Let’s start small. Most mice have two separate plates for left- and right- click. Most mice also have a few millimeters of give on them for clicks, so they have to be divided. The newest generation of Magic Mouse defies both of these, and the left-right click is handled by one, singular button. The plastic is more flexible than on traditional mice to accommodate the twisting it needs to do to function.  This fundamentally changes a user’s experience, as do the paper-thin buttons and the placement of the charging port. This new gen of Apple mice is also missing a physical scroll wheel!  

Slightly Bigger

 Apple’s laptops and peripherals are becoming wafer-thin. Their tablets, too, are typically thinner than tablets of the same speed and power brought out by Dell or Microsoft. Meanwhile, Alienware (produced by Dell) laptops play up how much thicker and beefier their products are when compared to the sleek, small Apple devices. Differentiation here allows the customer to pick a device more suited to what they need: Alienware’s goal is to look like a gaming device. Apple’s is to look like a personal computer. The million other shapes and sizes of Azer, Asus, Dell, etc. computers fall somewhere in the middle. Looks still tell consumers a lot about a machine, so physical differentiation is critical for marketing!

Even Bigger

Apple’s UI is one of a kind. Because the hardware is so different, the software itself needs to do more with less.

The Magic Mouse, for example, can’t be used while it’s charging. The charging port is at the bottom. It’s also missing buttons for separate left-right clicks, which presents an issue as the mouse gets older and becomes prone to mis-interpreting physical inputs. Both of these mean that Apple’s touch screens and touch pads have to be phenomenal to keep up with the features they’re getting rid of for sleekness – the built-in trackpad is often compensating for the finicky nature of the buttons.

Secondarily, the lack of physical buttons (like that scroll wheel) doesn’t mean those functionalities are gone, they’re just controlled by gestures instead. Apple’s newest Magic Mouse can actually “see” human hands and interpret certain movements as gestures! It’s even customizable to a limited extent. The software in the mouse alone is incredibly different from anything users see from Windows. That might be a good thing, as users are often frustrated by this 75+$ mouse when it glitches or misinterprets an input.

Meanwhile, third party and Windows-compatible mice don’t futz with gestures at all, bringing down the price dramatically.

Built Different

The computers themselves are built differently. It is possible to download the iOS on a third party computer – however, most computers come with either Windows or that iOS already installed. While Linux can run on Windows, it had to be specially modified to get to Linux on an Apple-made device. Apple also prioritizes computer resources differently – thinner machines have to sacrifice some function to get wafer-thin. It keeps the stuff that an average user needs, and cuts wants down to the bone so it all fits inside. You may notice that Apple tablets struggle with more intense App games, and that’s not a mistake. Game studios have to create a separate version of their game especially for Apple devices, not only for the programming but for the hardware: Apple uses less powerful GPU units than most Windows manufacturers, since Apple is catering to casual users first.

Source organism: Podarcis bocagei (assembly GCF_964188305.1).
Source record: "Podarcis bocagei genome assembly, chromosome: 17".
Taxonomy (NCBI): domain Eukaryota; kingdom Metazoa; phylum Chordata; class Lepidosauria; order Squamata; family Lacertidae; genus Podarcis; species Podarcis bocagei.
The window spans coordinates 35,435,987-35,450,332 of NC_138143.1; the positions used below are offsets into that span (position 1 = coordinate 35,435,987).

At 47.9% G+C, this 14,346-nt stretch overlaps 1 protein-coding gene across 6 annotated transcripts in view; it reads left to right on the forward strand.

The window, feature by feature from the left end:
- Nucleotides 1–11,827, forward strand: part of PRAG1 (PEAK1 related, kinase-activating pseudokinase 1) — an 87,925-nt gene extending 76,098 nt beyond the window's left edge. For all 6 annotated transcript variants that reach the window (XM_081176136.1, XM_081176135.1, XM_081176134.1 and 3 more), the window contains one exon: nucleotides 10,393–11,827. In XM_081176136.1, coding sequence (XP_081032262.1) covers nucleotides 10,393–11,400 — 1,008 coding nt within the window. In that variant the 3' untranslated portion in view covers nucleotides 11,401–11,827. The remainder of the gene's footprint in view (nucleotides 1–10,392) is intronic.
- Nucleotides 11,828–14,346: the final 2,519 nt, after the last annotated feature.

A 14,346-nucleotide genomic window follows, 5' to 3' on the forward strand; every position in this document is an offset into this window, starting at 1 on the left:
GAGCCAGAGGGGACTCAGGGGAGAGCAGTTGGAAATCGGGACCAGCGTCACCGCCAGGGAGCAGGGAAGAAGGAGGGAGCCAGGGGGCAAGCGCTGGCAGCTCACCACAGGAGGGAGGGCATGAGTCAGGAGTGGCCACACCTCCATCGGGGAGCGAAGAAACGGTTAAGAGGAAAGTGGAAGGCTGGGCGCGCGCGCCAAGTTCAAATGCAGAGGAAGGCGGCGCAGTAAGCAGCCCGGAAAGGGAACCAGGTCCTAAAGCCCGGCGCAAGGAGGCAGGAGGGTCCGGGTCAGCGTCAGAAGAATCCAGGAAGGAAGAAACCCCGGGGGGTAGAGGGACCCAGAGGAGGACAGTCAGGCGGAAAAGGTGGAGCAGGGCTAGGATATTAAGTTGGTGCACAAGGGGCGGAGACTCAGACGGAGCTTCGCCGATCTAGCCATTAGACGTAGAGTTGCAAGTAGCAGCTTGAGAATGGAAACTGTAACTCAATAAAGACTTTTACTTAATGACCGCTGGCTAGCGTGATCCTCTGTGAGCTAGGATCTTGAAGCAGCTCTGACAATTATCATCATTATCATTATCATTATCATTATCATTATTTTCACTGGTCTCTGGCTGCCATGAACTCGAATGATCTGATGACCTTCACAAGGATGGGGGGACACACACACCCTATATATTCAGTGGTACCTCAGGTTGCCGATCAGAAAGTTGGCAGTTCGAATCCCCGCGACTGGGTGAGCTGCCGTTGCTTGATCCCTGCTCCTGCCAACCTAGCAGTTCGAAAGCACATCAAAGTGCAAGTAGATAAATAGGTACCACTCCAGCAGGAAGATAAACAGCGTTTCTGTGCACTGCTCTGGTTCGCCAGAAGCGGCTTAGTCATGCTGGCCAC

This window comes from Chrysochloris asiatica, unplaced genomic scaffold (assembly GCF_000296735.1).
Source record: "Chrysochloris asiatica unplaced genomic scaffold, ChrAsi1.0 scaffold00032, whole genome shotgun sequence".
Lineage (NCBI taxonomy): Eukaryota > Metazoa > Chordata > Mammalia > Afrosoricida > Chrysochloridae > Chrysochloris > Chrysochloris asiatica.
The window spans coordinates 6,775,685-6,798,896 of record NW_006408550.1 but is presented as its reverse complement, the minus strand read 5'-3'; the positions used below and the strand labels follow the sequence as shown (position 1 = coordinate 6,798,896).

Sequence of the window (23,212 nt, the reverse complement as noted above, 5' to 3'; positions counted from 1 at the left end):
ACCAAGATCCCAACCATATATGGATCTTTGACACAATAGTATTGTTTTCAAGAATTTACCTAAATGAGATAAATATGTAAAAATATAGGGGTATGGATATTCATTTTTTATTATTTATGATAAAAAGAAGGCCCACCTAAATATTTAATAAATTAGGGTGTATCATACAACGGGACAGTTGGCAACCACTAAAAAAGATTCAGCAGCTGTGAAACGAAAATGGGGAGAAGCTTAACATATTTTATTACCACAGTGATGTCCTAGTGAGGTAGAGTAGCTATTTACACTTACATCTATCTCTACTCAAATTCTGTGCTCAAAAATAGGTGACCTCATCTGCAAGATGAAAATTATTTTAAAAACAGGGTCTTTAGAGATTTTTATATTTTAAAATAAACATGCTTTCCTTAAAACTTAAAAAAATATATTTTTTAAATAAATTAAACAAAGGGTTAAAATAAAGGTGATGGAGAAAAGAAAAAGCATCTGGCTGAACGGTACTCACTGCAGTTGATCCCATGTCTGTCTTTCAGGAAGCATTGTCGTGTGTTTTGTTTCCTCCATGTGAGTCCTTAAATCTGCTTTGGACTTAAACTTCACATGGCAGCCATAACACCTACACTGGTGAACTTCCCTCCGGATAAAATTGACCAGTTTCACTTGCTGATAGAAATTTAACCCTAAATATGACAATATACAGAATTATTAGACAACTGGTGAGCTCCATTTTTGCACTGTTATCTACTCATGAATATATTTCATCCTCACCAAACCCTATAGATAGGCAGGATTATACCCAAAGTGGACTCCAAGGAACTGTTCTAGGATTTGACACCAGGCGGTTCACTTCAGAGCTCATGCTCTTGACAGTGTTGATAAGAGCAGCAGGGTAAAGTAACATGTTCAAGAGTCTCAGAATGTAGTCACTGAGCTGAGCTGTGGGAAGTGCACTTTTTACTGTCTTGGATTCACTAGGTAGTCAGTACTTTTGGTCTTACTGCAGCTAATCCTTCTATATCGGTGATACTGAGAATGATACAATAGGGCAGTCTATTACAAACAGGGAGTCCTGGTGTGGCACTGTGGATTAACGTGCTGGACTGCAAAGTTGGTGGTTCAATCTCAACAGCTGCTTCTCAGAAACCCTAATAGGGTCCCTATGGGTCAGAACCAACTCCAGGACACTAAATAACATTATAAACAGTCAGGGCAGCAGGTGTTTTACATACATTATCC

Apple’s also notoriously finnicky about warranty – open up your Apple device yourself and risk voiding the warranty on the machine. They barely tolerate third-party repair shops, and it seems, at times, like they want to punish the end user for buying something Apple-made with expensive and easily breakable parts (notably their easily breakable phone screens, up until a couple of years ago). Windows devices, which are really an assortment of all sorts of third party machines, can get repaired basically anywhere.

Final Verdict? Apple’s main focus is always going to be on the user experience first and performance second, where other devices may let user experience slink to second or third place to favor other aspects of computers. In Cult of Mac’s article, you can see just how many of these principles are to make the user experience easier, vs. Windows, which often didn’t bother to spell things out for the user until much later in its history. They’re radically different in more than just appearance!